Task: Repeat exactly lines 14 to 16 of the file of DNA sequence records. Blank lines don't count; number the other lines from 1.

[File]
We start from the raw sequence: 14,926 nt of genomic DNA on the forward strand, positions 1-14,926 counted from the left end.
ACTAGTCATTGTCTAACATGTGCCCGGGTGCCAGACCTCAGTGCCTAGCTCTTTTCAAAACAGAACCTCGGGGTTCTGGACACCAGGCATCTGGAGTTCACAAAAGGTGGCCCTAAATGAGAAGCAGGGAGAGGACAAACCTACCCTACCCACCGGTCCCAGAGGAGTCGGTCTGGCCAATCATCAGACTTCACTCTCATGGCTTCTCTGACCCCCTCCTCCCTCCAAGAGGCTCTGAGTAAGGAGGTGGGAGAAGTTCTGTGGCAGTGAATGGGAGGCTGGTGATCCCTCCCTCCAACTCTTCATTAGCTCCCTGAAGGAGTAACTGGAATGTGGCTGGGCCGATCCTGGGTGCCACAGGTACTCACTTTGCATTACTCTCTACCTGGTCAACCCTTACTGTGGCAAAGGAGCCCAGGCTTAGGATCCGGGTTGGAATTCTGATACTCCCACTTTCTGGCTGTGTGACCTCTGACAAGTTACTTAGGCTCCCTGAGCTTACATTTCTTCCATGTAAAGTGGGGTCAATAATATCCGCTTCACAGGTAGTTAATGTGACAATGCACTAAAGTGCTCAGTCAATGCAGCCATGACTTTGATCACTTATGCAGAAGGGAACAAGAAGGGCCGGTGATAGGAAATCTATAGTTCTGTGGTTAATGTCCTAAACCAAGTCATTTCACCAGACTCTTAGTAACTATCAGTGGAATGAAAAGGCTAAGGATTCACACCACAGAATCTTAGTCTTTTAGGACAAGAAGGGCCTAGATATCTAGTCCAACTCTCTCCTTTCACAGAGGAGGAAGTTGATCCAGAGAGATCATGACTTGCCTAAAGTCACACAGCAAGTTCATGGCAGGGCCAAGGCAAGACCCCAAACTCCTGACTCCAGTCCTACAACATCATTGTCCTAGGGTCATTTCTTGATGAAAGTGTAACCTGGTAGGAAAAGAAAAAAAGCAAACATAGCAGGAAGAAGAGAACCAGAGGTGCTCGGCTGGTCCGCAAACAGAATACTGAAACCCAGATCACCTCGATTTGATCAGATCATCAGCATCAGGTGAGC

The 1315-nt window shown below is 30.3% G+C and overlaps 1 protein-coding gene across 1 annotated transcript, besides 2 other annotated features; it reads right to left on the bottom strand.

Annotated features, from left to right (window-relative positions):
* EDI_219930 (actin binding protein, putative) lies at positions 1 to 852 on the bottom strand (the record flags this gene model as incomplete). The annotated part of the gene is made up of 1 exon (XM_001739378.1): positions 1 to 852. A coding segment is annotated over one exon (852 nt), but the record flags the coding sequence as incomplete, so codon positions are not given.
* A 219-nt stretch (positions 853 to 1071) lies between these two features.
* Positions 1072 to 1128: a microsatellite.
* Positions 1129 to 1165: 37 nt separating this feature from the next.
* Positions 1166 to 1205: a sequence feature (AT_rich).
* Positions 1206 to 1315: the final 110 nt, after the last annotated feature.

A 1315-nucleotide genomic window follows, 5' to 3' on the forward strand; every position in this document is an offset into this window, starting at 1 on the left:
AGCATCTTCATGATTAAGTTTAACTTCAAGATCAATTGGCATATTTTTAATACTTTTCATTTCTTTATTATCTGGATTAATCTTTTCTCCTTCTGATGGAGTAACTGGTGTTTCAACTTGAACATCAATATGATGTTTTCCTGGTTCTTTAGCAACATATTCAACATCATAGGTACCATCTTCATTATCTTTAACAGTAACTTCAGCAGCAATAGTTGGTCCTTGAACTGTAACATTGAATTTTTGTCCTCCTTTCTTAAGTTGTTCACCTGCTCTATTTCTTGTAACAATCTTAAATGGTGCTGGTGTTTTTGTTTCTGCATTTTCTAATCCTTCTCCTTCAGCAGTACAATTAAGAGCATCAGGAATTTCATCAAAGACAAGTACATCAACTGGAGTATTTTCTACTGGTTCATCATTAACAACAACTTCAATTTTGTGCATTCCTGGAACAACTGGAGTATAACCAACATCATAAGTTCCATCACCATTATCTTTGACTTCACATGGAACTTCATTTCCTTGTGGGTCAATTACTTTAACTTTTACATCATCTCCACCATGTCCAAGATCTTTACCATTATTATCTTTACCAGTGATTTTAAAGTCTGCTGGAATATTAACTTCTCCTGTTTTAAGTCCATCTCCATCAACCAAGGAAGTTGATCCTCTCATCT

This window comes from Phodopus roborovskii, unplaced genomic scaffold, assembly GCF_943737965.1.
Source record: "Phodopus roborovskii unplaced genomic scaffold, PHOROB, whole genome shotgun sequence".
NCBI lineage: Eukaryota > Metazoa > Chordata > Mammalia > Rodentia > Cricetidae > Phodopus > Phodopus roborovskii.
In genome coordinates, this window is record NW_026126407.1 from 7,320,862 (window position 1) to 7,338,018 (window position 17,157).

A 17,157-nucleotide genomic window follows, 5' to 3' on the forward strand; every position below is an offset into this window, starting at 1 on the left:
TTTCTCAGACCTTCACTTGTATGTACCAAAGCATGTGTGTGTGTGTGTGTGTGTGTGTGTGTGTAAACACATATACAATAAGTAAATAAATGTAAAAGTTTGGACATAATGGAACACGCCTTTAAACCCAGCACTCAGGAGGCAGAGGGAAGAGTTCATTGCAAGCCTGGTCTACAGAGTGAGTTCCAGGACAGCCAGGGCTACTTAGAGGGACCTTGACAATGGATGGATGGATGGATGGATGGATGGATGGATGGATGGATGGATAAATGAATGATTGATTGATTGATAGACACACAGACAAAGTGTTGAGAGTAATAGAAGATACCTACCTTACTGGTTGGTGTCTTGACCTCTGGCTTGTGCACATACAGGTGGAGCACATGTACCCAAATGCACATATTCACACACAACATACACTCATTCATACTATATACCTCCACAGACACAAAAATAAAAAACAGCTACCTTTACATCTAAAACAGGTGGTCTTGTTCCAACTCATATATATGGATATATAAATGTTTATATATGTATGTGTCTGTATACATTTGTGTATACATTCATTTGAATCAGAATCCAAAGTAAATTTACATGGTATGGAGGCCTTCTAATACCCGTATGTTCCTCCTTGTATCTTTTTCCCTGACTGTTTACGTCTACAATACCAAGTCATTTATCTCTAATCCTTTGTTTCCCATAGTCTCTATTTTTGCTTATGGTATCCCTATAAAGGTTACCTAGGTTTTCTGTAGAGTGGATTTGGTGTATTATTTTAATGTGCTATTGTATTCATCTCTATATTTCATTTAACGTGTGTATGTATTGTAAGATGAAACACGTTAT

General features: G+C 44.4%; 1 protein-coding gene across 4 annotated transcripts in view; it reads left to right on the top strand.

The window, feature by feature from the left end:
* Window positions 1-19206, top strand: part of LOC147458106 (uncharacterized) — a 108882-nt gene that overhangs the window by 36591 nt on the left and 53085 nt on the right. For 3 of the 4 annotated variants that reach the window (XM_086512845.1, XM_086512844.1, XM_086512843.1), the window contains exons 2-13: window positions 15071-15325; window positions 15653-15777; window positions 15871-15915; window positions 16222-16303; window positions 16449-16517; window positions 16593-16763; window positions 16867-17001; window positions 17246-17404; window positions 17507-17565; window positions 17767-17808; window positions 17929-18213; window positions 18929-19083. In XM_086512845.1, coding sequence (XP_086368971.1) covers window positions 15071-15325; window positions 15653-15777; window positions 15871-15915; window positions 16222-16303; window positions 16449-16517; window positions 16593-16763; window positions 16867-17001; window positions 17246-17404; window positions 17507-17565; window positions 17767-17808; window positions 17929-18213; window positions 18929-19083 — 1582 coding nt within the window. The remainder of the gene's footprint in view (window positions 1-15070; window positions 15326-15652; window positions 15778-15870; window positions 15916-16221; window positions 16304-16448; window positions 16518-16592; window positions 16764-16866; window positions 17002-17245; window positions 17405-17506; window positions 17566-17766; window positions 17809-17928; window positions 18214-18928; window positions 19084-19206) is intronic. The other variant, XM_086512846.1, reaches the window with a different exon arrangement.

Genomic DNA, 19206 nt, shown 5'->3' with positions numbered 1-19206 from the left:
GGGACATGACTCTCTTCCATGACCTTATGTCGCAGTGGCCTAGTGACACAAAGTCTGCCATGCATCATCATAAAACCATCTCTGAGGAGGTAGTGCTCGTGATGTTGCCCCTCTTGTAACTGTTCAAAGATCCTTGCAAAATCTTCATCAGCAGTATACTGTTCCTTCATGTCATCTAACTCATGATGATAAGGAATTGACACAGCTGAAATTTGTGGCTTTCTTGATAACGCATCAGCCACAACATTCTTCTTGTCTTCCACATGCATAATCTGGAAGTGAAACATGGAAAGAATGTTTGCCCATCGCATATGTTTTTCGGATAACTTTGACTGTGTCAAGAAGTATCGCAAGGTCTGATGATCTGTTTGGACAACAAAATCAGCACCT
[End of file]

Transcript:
Source record: "Phodopus roborovskii unplaced genomic scaffold, PHOROB, whole genome shotgun sequence".
NCBI lineage: Eukaryota > Metazoa > Chordata > Mammalia > Rodentia > Cricetidae > Phodopus > Phodopus roborovskii.
In genome coordinates, this window is record NW_026126407.1 from 7,320,862 (window position 1) to 7,338,018 (window position 17,157).